But is the answer more than a verbal one? Has more been done than simply to put the question in different phraseology? What are the matters connected with Masonry? A trade or professional journal is usually very highly specialized, and the limits of its field of interests quite distinctly marked. Are there any such clear delimitations in respect to our own subject? Freemasonry can hardly be said to be specialized in this sense. It touches the life and intellectual interest of the members of the Fraternity on all sides. To mention just a few subjects that have a real or adventitious connection with it — Architecture, Mathematics, Ethics, Philosophy, Anthropology, History, Occultism and Comparative Religion. In fact it seems to open up avenues into every serious interest of human life.

Naturally such subjects are treated from the standpoint of the Craft as a speculative system, if not explicitly at least implicitly. Those who write as Masons for Masons may be expected to keep within hail even if they leave the strict limits of Masonry — supposing such limits exist, which is at least questionable. So that this restriction seems to be one of treatment rather than one of subject. And that is a subjective rather than an objective criterion.

A further question arises: are there any special restrictions on a periodical especially devoted to Masonic research which do not apply in other cases? There seems to be some misapprehension about this, natural enough in the circumstances. The great majority of Masonic students and authors have been concerned especially with the history of the Craft, and thus Masonic research has come to be almost synonymous with Masonic history, illogical as this really is. In fact any subject that has any connection with Freemasonry is a possible subject for research.

It is all a matter of treatment. As has been said there are few major subjects that have not some aspect that is of Masonic interest. Everywhere there are mistakes and errors to be corrected, new connecting links to be noted, principles to be established and different opinions to be discussed. And this equally on the practical side as on the purely speculative. Only one kind of thing in general may seem inappropriate in a research periodical, what is rather indefinitely included under the head of "news." Yet even news, when it is important and of general interest, cannot be wholly excluded, for the news of today is the history of tomorrow.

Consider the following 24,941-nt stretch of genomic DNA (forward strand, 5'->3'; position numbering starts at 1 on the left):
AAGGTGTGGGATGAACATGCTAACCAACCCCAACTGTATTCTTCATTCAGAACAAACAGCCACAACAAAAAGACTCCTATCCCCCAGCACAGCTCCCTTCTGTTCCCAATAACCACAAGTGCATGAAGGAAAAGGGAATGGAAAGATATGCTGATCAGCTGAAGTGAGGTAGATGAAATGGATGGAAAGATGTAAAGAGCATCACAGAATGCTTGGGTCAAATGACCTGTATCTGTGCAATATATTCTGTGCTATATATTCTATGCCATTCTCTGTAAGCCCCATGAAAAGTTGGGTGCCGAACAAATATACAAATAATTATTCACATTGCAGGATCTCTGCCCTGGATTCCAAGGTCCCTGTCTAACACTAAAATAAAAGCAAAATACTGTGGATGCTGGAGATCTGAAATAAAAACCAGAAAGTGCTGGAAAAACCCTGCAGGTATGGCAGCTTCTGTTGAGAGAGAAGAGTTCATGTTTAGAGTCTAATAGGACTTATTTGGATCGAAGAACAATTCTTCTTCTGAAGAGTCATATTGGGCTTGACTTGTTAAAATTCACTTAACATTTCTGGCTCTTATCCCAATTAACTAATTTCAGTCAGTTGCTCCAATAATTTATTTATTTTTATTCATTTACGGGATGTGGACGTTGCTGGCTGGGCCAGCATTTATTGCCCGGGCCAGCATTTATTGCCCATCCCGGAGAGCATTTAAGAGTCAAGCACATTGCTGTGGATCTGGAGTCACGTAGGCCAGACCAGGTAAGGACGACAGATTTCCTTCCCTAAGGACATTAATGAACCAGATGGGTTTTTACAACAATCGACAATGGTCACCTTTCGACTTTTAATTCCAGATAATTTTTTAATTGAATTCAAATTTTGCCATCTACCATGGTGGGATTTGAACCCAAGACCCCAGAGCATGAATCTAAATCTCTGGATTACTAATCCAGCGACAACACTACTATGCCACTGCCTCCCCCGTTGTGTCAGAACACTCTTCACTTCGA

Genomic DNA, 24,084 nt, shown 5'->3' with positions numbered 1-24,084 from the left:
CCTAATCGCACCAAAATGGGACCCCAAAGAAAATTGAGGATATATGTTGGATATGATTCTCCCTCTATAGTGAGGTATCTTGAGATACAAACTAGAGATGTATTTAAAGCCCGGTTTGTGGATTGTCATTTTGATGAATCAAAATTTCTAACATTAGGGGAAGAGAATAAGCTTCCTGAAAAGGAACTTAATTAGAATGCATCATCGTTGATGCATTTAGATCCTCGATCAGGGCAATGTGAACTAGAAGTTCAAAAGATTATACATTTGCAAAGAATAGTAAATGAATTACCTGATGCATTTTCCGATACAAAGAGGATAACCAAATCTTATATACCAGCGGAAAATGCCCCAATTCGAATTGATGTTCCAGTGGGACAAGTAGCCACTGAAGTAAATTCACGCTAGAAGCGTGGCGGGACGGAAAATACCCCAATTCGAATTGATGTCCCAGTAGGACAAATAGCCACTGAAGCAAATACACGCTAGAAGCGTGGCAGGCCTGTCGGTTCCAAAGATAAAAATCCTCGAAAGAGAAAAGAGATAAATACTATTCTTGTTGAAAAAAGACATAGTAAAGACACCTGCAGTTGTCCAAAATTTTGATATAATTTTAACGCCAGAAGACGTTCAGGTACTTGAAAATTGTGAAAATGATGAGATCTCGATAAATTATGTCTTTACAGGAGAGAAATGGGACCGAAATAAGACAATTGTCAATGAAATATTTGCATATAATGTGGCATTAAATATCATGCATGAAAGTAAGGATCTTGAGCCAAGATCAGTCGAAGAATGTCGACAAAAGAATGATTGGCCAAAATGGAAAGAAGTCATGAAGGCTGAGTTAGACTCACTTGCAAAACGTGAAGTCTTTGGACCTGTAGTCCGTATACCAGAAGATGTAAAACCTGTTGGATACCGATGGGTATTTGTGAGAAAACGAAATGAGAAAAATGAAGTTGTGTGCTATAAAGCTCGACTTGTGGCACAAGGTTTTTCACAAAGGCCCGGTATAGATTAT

Thus it would seem that no restrictions can be made before hand, and that the governing principle is not limitation of subject but the method of approach.

* * *


IT is very unfortunate that popular usage has made it necessary to refer to the acquiring of Masonic knowledge as Research or Study. To the average person both of these words have connotations which are, to say the least, unpleasant. There is nothing more natural than for us to associate study with school, and research has come to have a meaning which is even deeper than mere study. In other words the individual Mason has come to think that in order to learn something about his Fraternity he has to return to his school days, that he must almost begin with the three R's again. The National Masonic Research Society has doubtless had its part in the development of the terms mentioned. It has always been our practice to refer to Masonic Research, Masonic Study, Text Books, and in fact to use many other terms which are associated with formal study, or words which have little use aside from purely educational fields. Equally unfortunate is the fact that there seem to be no other words which will convey the meaning it is desired to express to the average Mason. The situation is very much like that in which the philosopher finds himself. He is limited in his use of words to those which are in the language. Occasionally such a man will coin a word of his own, but generally the practice is to use a word which is understood by everyone and to assign a meaning to it which fits in with the author's own idea of things. It is often necessary to consume pages with such definitions. One of the most difficult tasks in writing is to make some abstract quality sufficiently concrete for the general reader to grasp the meaning. The writer may have a conception of the term in mind, but may be at a loss as to how to put that particular idea on paper in an understandable way. This is the precise situation in which we find ourselves when we come to discuss Masonic education. There is no doubt but that when we mention Masonic Study and Research we do mean the acquiring of a Masonic education. That naturally sounds like the statement of a professor offering a new course of study. Really that is precisely what we are doing, but it is the desire and ambition of the Society, and many of those interested in Masonic study to make it an informal course, to make it both interesting and entertaining, and above all to divorce the idea from that of going to school. Something of what we are trying to accomplish and the way in which it may be done will be indicated as we proceed. In this way we hope to show that we are really using two terms which have one connotation in general usage and quite another when applied to Masonry.